The next day again John was standing with two of his disciples; and he looked at Jesus as he walked, and said, “Behold, the Lamb of God!” The two disciples heard him say this, and they followed Jesus. Jesus turned, and saw them following, and said to them, What do you seek? And they said to him, “Rabbi” (which means Teacher), “where are you staying?” He said to them, Come and see. They came and saw where he was staying; and they stayed with him that day, for it was about the tenth hour. One of the two who heard John speak, and followed him, was Andrew, Simon Peter’s brother.  
    John 1:35-40 [emphasis added]  
  На другой день опять стоял Иоанн и двое из учеников его. И, увидев идущего Иисуса, сказал: вот Агнец Божий. Услышав от него сии слова, оба ученика пошли за Иисусом. Иисус же, обратившись и увидев их идущих, говорит им: что вам надобно? Они сказали Ему: Равви, — что значит: учитель, — где живешь? Говорит им: пойдите и увидите. Они пошли и увидели, где Он живет; и пробыли у Него день тот. Было около десятого часа. Один из двух, слышавших от Иоанна [об Иисусе] и последовавших за Ним, был Андрей, брат Симона Петра.  
    От Иоанна 1:35-40 [подчеркнуто мною]  



Note in Mark's Gospel, written before the Gospel accounts of Matthew, Luke and John, Apostle Saint Andrew is not the

first called Πρωτόκλητος Первозванний Первозванный Apostle.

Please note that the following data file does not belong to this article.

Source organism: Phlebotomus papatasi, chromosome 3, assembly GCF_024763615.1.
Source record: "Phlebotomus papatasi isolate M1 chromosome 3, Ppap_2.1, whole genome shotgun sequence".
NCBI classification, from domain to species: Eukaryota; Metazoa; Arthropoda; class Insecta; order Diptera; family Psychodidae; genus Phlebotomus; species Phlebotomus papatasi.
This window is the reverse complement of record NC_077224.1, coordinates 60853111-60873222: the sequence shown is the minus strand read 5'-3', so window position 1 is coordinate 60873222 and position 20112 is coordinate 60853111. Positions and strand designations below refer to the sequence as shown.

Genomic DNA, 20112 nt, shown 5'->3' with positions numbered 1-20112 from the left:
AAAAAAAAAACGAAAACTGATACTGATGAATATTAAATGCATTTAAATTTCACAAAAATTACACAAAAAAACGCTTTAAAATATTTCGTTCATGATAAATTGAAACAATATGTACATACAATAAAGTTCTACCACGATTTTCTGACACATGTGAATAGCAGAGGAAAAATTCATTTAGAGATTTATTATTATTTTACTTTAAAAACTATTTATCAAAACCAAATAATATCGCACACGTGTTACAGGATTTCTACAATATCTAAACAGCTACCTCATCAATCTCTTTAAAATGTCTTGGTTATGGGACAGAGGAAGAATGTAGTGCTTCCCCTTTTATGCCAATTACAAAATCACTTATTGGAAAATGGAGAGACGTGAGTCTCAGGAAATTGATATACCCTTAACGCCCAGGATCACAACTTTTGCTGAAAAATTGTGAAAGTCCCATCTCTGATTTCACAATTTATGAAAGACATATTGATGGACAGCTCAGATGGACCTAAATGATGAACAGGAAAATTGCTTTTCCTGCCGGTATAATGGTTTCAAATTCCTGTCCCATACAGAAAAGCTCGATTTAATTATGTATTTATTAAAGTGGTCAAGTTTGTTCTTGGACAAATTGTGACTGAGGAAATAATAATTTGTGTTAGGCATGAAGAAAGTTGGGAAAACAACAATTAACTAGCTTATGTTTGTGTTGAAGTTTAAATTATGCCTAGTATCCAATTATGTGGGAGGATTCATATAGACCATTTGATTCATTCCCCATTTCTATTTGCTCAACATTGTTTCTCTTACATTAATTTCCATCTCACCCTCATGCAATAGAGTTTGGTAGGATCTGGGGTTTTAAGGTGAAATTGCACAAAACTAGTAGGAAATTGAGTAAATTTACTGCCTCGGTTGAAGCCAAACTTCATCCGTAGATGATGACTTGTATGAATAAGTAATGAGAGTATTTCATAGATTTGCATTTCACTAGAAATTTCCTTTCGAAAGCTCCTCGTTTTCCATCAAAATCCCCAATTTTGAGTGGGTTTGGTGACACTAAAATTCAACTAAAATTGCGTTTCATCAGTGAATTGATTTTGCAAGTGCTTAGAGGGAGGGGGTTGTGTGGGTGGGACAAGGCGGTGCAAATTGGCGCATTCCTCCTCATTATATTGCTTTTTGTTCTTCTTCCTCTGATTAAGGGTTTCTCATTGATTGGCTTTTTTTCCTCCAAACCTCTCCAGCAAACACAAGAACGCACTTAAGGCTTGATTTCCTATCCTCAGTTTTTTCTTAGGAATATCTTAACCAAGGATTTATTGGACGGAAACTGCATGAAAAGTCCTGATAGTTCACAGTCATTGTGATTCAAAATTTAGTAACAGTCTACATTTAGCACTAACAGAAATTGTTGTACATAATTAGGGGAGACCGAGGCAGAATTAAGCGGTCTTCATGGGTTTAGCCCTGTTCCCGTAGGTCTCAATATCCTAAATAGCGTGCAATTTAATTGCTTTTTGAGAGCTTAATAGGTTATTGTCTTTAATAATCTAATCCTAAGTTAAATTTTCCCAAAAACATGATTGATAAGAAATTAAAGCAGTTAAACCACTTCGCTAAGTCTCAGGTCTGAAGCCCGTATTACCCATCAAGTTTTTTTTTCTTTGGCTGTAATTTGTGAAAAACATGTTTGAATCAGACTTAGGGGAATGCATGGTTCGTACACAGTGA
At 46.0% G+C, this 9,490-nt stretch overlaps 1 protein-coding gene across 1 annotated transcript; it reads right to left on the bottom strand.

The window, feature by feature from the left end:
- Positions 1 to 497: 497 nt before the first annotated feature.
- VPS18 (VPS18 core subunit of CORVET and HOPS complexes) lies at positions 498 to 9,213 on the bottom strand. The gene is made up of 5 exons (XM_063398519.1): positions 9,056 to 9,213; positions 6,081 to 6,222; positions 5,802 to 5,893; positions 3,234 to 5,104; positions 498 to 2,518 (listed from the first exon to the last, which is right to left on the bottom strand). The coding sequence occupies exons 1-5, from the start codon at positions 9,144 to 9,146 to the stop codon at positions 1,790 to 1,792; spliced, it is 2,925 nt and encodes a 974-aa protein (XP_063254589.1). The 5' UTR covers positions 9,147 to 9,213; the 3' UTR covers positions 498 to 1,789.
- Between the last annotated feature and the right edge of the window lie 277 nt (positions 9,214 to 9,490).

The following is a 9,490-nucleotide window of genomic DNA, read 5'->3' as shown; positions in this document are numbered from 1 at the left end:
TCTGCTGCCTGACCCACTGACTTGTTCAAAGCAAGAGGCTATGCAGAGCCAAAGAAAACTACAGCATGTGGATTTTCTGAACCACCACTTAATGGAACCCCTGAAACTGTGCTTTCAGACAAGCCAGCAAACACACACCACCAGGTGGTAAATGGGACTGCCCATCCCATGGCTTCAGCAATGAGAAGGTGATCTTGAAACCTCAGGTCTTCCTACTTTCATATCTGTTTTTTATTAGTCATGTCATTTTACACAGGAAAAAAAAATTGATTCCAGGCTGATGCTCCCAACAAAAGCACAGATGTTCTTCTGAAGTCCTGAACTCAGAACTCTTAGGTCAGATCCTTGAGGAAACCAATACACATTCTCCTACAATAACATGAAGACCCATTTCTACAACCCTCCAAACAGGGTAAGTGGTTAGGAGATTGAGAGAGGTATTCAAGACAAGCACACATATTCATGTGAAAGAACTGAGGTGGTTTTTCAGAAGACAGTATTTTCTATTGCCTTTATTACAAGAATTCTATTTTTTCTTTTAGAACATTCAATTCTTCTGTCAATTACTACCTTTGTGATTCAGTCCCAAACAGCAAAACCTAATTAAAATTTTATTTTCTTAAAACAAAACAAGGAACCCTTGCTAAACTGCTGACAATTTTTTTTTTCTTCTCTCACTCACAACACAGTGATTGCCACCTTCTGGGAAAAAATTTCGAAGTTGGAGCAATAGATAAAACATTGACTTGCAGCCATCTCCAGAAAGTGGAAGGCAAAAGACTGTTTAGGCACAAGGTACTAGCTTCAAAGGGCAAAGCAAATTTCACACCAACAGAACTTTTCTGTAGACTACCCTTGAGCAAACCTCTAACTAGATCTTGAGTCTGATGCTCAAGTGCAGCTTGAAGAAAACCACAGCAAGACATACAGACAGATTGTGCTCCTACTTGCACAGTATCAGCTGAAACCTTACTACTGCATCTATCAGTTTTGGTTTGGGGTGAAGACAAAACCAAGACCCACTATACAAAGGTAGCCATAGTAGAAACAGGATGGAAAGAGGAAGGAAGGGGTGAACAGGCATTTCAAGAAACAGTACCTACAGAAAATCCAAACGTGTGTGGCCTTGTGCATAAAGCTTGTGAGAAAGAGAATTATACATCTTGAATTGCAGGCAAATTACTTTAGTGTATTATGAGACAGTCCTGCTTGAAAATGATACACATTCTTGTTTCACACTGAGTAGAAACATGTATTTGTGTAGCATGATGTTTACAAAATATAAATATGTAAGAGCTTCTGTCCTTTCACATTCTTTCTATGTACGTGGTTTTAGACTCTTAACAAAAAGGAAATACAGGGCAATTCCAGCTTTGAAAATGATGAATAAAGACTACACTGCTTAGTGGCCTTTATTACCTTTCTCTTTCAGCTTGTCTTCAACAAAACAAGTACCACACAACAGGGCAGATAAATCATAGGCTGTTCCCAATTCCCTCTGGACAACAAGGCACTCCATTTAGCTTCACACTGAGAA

In Mark, as in Matthew, the Lord apparantly sees Simon and Andrew together, and Simon is mentioned first.

In the first mention of an Apostle in Luke, at Luke 4:38, we are introduced first to Simon (and Simon's mother-in-law) in : "And he arose and left the synagogue, and entered Simon's house. Now Simon's mother-in-law was ill with a high fever, and they besought him for her."

Only in the Gospel According to Saint John is any Apostle mentioned before Simon-Peter, and here in John 1:37 we find two disciples hearing Jesus and following him. One of these two is shortly introduced as Andrew and the other, by tradition, is the Gospel's author himself, John. So, no where in the Bible is Andrew alone the "first called".

Was any kind of primacy of Andrew among the Apostles implied by the Lord in this passage, be it only a "primacy of honor" without leadership authority over the other apostles ?